Amsterdam falls 8 spots on Economist’s most expensive cities list
Amsterdam dropped several places on a new ranking of the world’s most expensive cities produced by The Economist. The Dutch capital fell from eight spots, and was tied for 40th place with Düsseldorf on the 2021 World Cost of Living Index.
Tel Aviv topped the list for the first time ever, up from fifth place last year. The Israeli city’s rise was tied to the country’s “soaring currency,” and the rising costs of groceries and transportation. The Economist Intelligence Unit noted that property prices were also on the rise, though that was not a factor in their calculations. The survey data was collected between August 16 and September 21.
“Although most economies are now recovering as covid-19 vaccines are rolled out, the world’s major cities still experience frequent surges in cases, prompting renewed social restrictions. In many cities this has disrupted the supply of goods, leading to shortages and higher prices,” the researchers said.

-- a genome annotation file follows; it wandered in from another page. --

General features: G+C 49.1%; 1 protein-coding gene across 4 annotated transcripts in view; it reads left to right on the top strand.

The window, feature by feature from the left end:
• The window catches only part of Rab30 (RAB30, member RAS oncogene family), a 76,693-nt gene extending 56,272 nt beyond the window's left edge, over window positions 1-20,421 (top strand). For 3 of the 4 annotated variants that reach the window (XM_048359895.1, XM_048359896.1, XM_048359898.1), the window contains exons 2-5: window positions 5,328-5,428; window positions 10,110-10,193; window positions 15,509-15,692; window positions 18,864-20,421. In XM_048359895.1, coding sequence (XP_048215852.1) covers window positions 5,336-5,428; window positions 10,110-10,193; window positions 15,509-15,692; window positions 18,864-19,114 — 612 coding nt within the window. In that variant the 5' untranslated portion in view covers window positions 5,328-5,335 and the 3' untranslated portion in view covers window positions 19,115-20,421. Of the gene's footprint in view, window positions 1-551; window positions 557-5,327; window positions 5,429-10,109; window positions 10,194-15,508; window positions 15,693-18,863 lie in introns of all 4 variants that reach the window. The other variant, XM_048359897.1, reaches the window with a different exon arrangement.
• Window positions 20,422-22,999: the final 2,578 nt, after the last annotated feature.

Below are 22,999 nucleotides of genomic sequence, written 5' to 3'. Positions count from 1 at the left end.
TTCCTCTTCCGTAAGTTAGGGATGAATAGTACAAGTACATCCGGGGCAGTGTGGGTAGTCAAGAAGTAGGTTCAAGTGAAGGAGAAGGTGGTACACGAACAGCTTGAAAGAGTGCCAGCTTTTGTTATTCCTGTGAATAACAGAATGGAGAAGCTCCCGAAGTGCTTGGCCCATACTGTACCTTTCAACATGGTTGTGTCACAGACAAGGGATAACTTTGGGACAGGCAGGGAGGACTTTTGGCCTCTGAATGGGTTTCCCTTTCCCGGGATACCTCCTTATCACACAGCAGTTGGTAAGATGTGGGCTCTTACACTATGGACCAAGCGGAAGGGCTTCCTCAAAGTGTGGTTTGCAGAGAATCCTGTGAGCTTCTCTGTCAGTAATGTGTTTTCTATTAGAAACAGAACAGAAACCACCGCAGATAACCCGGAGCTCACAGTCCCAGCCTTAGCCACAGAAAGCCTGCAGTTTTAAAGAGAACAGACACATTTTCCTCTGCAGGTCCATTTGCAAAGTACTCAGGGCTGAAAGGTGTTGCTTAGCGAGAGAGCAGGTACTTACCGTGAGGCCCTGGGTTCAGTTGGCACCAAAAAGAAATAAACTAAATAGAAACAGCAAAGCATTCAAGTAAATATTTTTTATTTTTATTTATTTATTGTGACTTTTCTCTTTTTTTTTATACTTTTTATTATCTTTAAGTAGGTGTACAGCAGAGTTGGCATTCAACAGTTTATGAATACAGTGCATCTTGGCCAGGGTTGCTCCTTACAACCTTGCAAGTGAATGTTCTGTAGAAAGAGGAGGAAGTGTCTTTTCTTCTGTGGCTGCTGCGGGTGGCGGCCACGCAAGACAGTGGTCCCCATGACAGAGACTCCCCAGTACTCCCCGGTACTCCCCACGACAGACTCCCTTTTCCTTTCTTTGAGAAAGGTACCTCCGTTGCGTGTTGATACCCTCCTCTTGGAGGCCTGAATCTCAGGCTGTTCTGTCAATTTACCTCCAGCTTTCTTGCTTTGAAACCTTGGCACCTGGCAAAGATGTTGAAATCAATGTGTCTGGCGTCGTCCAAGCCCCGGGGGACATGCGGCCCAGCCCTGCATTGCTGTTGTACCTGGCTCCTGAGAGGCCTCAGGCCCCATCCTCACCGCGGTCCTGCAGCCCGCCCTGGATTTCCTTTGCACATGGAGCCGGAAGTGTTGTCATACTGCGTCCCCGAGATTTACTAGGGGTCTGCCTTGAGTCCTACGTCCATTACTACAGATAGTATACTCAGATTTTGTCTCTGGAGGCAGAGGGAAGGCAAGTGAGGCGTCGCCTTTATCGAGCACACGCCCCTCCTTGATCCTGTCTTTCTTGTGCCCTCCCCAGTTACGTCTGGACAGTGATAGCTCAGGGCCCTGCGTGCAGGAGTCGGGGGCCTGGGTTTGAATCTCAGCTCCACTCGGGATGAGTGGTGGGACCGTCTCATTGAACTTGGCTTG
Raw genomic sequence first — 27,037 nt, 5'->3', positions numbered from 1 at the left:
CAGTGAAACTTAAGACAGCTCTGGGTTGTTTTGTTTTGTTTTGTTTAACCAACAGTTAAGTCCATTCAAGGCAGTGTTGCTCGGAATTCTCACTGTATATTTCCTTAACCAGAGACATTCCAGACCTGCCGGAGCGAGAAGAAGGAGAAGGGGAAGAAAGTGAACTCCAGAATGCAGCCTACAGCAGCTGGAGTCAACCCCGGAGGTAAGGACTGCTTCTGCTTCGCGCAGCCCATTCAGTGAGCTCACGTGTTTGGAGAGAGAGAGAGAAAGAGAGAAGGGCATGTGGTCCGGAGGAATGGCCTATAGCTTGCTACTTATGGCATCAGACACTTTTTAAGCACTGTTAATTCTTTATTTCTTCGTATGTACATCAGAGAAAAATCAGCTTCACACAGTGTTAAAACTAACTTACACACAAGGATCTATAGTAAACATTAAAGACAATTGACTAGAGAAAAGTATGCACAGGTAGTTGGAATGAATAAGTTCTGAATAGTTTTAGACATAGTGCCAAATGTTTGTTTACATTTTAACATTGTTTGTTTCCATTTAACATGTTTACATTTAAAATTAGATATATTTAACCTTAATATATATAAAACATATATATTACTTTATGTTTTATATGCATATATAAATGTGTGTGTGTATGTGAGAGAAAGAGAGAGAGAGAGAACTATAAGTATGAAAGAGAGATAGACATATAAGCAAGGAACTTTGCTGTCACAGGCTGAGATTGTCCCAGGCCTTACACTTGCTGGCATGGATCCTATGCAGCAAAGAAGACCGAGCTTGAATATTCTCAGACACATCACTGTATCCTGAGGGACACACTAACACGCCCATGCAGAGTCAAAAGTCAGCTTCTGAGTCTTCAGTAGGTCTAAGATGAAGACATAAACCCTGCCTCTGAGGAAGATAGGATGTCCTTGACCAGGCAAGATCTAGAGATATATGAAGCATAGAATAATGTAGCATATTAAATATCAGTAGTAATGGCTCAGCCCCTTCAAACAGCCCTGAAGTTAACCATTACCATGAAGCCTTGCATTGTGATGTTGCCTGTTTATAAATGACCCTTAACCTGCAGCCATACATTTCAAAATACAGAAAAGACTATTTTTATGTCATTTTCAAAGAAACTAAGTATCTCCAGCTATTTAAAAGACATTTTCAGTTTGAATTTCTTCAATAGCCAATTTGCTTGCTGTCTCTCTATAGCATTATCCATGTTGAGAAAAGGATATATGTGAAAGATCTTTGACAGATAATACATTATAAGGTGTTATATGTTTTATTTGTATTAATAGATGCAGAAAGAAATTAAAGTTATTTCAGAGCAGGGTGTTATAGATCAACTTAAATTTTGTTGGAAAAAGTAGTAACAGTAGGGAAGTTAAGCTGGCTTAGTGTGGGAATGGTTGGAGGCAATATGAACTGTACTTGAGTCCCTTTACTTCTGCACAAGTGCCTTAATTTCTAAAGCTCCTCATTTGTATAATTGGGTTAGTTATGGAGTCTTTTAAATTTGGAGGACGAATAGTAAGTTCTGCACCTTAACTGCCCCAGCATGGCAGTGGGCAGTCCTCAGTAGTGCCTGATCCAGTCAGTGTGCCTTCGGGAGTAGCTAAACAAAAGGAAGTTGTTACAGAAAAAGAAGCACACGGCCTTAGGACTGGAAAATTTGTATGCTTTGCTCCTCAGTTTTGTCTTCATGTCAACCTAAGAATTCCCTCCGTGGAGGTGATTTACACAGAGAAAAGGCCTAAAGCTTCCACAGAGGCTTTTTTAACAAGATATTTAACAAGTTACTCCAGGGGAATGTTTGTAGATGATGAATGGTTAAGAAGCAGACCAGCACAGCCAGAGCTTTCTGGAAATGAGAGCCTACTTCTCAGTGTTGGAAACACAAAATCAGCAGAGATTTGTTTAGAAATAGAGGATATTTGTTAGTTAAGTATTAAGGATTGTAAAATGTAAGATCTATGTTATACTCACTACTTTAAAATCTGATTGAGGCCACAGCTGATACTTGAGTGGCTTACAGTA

Paris and Singapore tied for second place, Zurich landed in fourth, and Hong Kong in fifth. The cost of living in New York is the benchmark for the study. The largest city in the United States ranked sixth.
At the estimated equivalent of $2.18 per liter, Amsterdam’s petrol prices were the second most expensive. This was still far cheaper than in Hong Kong, where petrol is priced at $2.50. Oslo ranked third at $2.06.
Out of the 173 cities studied, Damascus was considered the least expensive. “Damascus has easily retained its place as the cheapest city in the world to live in. It was ranked the lowest in seven of the ten pricing categories, and was among the lowest in the remaining three,” according to the study.
“The cheapest cities are mainly in the Middle East and Africa, or in the poorer parts of Asia.” Tripoli, Tashkent, Tunis, and Almaty rounded out the five cheapest cities in the world.
In 2020, Rome was tied with Amsterdam in 32nd place. It fell the most of any other city on the ranking, landing in 48th place this year.